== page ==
Review of Vibha Gulati’s Forbidden
Forbidden (2018). 20 minutes. Directed by Vibha Gulati. Featuring Salony Luthra, Gopal Divan, Gulshan Grover, and Dhanish Karthik.
Forbidden is a compelling short film that explores the issue of honor violence and killings. This is an activist film that brings to viewers’ attention the need for more women’s rights advocacy.
In her father’s eye, Jasleen has shamed her family and the Sikh community because she takes control of her life by running away and choosing to pursue a relationship with her Muslim lover, Fahwaz. Early in the film, director Vibha Gulati makes apparent the severity of the risk the couple takes by running away together. Aware of this risk, Jasleen tries to appear unphased as she enters Fahwaz’s car, but her facial expressions show viewers that she knows there is a strong possibility she may never return home.
I was particularly taken with the film’s plot, which contains several moments that are brilliantly woven together. For instance, the repeated flashbacks of Jasleen playing and laughing in the park with her father show a strong kinship between them. Jasleen’s flashbacks raise conflicting feelings in the present, which forces her to contemplate if choosing Fahwaz over her father, family, and community is the right choice. As the film unfolds, we come to see where her father’s loyalty lies. His loyalty is embedded in deep-rooted sexism instead of the relationship he has established with his daughter. Jasleen wants to make her father proud, but instead, she chooses to fight for herself and for the love she feels for Fahwaz. These moments of doubt and contemplation add realism in the sense that even when characters are hopeful, there is still an underlying fear that things may not turn out as we and the protagonists would like them to.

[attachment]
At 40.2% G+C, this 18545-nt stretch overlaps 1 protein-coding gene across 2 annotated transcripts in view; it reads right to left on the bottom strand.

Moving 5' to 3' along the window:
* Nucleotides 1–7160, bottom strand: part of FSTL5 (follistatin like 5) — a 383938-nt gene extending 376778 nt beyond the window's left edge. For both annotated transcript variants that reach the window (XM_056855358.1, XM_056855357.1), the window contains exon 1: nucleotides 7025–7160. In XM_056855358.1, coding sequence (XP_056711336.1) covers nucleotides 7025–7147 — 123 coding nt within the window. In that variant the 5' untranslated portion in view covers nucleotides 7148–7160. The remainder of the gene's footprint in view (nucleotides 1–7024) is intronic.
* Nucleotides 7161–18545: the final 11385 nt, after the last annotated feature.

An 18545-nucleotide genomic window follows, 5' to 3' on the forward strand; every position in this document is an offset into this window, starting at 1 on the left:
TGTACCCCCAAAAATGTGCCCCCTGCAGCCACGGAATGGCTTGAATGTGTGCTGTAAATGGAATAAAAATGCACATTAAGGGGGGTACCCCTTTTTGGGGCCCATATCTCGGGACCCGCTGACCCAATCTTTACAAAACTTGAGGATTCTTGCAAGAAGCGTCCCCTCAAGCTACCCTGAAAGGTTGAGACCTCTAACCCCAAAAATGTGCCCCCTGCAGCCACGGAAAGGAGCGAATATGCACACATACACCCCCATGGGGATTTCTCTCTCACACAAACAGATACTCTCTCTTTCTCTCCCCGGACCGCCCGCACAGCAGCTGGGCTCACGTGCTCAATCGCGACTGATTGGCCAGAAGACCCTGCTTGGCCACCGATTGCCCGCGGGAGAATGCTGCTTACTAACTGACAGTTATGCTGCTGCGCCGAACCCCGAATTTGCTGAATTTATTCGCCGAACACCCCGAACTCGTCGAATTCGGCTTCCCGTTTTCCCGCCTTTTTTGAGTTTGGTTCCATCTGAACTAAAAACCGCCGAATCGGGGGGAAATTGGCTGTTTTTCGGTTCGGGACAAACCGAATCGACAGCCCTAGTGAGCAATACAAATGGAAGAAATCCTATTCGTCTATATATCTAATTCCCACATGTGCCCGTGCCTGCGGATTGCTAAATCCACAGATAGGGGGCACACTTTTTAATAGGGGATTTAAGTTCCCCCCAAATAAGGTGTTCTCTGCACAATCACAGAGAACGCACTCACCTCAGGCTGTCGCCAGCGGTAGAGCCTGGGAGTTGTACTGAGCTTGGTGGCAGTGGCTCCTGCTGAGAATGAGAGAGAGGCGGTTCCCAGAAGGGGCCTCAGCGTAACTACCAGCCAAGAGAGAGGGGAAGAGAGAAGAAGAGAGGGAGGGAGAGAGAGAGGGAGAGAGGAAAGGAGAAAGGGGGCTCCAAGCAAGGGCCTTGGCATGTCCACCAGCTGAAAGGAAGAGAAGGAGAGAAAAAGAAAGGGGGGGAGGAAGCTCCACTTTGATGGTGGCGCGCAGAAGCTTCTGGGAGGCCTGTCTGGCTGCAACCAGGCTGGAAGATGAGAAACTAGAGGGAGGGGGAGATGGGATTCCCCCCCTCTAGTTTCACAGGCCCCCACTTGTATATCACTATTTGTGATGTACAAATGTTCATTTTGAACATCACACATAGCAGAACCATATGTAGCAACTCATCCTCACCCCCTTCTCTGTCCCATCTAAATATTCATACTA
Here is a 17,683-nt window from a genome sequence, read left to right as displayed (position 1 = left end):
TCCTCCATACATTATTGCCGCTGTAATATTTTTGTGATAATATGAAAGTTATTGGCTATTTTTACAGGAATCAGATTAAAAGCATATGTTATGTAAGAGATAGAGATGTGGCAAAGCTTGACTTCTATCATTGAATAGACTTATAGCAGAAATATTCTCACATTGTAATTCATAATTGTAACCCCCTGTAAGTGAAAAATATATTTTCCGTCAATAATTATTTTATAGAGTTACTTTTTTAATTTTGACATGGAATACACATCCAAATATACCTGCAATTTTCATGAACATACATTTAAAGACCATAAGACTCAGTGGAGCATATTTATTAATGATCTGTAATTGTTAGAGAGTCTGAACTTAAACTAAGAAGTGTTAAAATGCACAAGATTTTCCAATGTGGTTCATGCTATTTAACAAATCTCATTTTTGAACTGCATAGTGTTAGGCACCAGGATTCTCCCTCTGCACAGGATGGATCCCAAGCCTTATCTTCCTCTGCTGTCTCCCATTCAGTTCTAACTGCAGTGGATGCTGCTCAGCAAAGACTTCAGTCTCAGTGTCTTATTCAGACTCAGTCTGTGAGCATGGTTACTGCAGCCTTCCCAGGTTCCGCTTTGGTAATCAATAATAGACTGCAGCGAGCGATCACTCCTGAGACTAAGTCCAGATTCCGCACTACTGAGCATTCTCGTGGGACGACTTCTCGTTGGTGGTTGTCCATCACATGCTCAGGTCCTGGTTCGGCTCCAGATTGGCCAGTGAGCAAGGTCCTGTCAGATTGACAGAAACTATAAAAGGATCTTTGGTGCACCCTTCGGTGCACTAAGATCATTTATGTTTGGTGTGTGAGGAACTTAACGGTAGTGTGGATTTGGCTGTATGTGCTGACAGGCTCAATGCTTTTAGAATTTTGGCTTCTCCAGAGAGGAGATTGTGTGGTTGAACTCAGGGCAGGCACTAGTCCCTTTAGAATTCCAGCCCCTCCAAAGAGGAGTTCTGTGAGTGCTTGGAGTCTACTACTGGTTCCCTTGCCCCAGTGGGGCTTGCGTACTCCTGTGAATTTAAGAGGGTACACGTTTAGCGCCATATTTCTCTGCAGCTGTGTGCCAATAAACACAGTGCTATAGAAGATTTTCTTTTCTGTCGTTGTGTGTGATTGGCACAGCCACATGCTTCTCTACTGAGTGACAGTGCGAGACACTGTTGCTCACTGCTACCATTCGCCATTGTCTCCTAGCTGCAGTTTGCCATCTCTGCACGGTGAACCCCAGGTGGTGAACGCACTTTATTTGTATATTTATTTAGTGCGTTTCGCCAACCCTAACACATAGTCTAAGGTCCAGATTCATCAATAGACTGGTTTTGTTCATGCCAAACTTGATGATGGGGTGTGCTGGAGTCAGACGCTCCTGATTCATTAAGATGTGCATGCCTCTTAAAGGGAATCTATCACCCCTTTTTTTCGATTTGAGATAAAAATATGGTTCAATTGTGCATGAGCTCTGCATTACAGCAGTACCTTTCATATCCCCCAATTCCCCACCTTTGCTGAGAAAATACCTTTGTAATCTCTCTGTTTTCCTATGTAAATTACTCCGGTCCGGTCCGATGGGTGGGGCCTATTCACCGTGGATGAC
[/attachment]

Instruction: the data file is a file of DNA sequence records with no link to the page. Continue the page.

I admire how Jasleen tries to remain faithful to her choices and hopeful about her future with Fahwaz. For instance, while at a gas station, Jasleen stares at a father explaining to his young daughter the possible consequences of running off on her own. Even if the father seemed frightened, Jasleen reads it as love, which causes her to momentarily smile. However, this moment of hope is snatched away from Jasleen and viewers with a phone call from her brother making her aware that her father is close.
To enhance the weight of the story’s impact, the camera angles draw attention to the characters’ emotions. One particularly strong example of Gulati’s camera techniques are the close-up shots of Jasleen’s brother and father. Viewers get a sense of fear and feel concern for Jasleen. Gulati’s camera approaches keep the voices of women of color at the forefront of the film.
Forbidden is a film that is well worth seeing. In just 20 minutes, it questions a long-held cruel practice that has claimed the lives of thousands of women around the world and exemplifies fearless love. It was galvanizing to watch a film directed by a South Asian American woman and starring an Indian woman. I look forward to future films directed by Gulati and am eager to see how she will use her work to promote awareness of women’s rights, particularly the rights of women of color.
Learn more about Forbidden on the film’s website, Facebook, and Instagram. Learn more about Vibha and her future projects by reading her interview and on her Facebook and Instagram. Check out Shewonda’s profile here.